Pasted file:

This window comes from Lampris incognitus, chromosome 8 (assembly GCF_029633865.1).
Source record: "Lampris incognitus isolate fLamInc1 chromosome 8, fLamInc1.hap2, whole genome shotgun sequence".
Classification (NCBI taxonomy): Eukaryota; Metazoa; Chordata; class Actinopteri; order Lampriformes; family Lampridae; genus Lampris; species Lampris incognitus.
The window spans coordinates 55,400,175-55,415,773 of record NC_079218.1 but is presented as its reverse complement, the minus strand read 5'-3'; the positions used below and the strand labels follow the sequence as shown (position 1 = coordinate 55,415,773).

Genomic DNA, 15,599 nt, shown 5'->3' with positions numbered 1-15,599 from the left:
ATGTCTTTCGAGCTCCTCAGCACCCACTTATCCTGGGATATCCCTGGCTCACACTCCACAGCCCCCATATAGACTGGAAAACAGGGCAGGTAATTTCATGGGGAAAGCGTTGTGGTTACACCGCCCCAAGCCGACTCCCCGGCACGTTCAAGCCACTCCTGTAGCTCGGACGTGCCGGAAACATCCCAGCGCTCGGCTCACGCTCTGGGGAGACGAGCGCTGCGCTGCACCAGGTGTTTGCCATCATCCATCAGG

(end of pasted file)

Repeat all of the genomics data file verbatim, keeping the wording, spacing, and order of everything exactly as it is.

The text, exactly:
This window comes from Lampris incognitus, chromosome 8 (assembly GCF_029633865.1).
Source record: "Lampris incognitus isolate fLamInc1 chromosome 8, fLamInc1.hap2, whole genome shotgun sequence".
Classification (NCBI taxonomy): Eukaryota; Metazoa; Chordata; class Actinopteri; order Lampriformes; family Lampridae; genus Lampris; species Lampris incognitus.
The window spans coordinates 55,400,175-55,415,773 of record NC_079218.1 but is presented as its reverse complement, the minus strand read 5'-3'; the positions used below and the strand labels follow the sequence as shown (position 1 = coordinate 55,415,773).

Genomic DNA, 15,599 nt, shown 5'->3' with positions numbered 1-15,599 from the left:
ATGTCTTTCGAGCTCCTCAGCACCCACTTATCCTGGGATATCCCTGGCTCACACTCCACAGCCCCCATATAGACTGGAAAACAGGGCAGGTAATTTCATGGGGAAAGCGTTGTGGTTACACCGCCCCAAGCCGACTCCCCGGCACGTTCAAGCCACTCCTGTAGCTCGGACGTGCCGGAAACATCCCAGCGCTCGGCTCACGCTCTGGGGAGACGAGCGCTGCGCTGCACCAGGTGTTTGCCATCATCCATCAGG